Remember when the large stimulus bill was passed earlier this year and Louisiana Governor Bobby Jindal came out against Obama? For a while he even made headlines by refusing to accept some of the stimulus money. What has happened to him since then? Whatever else you want to think about Jindal, he is undeniably intelligent. After Obama, he might be, intellectually speaking, among the smartest of elected officials in the country. Jindal knows when to hold and knows when to walk away. After the “Kenneth debacle” he smartly walked away from the limelight. Let Pawlenty and Palin and Huck go all Icarus. The shrewd ones like Jindal and Romney (and maybe even George Allen) will fly under the radar, biding their time (for the record, Huntsman is my 2016 dark horse).
Jindal knows that there is no way he has a shot in hell of being president in 2012 or even 2016 unless he has a record as a successful governor (cough cough…Sarah Palin). You know what you need to deliver to your people in order for them to consider you a successful governor? Healthcare reform. From his op-ed in WaPo last week:
A majority of so-called Republican strategists believe that health care is a Democratic issue. They are wrong; health care is an American issue, and the Republican Party has an opportunity to demonstrate that conservative principles work when applied to real-world problems…
Republicans must shift gears. Conservatives should seize the mantle of reform and lead. Conservatives either genuinely believe that conservative principles will work to solve real-world problems such as health care or they don’t. I believe they will. [Link]
p>The people of Louisiana want healthcare reform. They also want continued post-Katrina assistance. By cozying up to Obama he sacrifices some love from the Republican base for a whole lot more of everything else he needs to be successful as governor. But just who is playing who here?
President Obama on Thursday praised Louisiana Gov. Bobby Jindal after a crowd here booed the Republican, who is considered a future challenger for the White House.
“No, no, Bobby’s doing a good job,” Mr. Obama said when a large portion of the crowd booed the mention of the governor’s name.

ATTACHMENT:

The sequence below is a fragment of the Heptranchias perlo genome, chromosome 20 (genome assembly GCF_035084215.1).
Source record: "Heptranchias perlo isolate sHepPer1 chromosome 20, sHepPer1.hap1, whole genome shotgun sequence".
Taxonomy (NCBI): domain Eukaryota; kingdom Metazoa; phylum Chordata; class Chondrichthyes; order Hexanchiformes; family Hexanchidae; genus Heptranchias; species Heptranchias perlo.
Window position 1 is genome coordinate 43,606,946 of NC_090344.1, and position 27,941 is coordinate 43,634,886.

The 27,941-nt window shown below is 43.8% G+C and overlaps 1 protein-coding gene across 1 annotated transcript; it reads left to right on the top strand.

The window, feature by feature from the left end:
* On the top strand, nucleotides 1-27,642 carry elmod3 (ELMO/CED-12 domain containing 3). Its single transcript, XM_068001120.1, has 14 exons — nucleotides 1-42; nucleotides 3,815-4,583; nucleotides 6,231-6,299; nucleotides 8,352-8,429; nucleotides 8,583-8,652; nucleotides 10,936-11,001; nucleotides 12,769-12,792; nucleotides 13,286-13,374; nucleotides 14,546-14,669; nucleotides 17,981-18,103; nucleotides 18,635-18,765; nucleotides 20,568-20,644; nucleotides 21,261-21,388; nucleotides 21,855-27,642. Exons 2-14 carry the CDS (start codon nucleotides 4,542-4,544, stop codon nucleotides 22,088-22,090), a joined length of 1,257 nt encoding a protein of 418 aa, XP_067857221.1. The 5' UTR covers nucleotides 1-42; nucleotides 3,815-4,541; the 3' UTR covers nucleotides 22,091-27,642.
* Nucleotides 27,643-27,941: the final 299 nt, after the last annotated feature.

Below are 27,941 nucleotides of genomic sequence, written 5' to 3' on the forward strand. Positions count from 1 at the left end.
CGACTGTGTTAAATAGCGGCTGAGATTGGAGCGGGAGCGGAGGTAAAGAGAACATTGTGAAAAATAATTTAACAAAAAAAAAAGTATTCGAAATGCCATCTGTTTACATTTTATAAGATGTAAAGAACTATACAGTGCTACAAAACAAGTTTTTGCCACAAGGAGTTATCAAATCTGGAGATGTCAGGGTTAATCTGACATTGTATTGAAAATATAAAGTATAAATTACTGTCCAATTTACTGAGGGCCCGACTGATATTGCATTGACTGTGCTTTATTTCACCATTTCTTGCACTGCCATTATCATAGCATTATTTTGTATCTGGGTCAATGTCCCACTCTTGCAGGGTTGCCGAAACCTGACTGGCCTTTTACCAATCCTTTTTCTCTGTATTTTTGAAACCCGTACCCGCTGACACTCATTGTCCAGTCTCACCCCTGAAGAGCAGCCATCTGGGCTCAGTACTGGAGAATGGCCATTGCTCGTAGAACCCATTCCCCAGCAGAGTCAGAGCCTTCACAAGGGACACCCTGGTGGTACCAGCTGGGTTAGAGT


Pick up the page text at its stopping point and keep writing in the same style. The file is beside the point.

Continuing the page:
Mr. Obama noted that he and Mr. Jindal have political differences, but praised the young governor to the crowd of a couple thousand at New Orleans University.
“This person’s working hard on behalf of the state,” Mr. Obama said. “You got to give people credit for working hard.”
The president told Mr. Jindal from the podium, “Bobby, if it makes you feel any better, I get that all the time.” [Link]
p>Methinks there are some soundbites here that could hurt Obama some day. In addition to cozying up to Obama, Jindal has yet to endorse fellow Louisianan (and adulterer) David Vitter-R.
the governor pointedly declined to offer his endorsement of Sen. David Vitter (R-La.), who could face a serious reelection battle next year in the wake of his appearance on a Washington madam’s client list and his subsequent admission of an undefined “very serious sin.”
…he also staked out some of the ground that helped Obama get elected last fall — appealing for bipartisanship and seeking to tamp down some of the partisan vitriol in Washington. Jindal offered little in the way of direct criticism of Obama, except to say that he thought the Republican Party was effectively channeling many Americans’ reluctance to support what looked like a Big Government solution to health care. [Link]
The bottom line here is that Jindal’s original strategy was to go to the right, just like Palin, Huck, and most of the others. He is majorly course correcting now and all of the above is evidence of this. He gets the fact that his original strategy got him nowhere fast.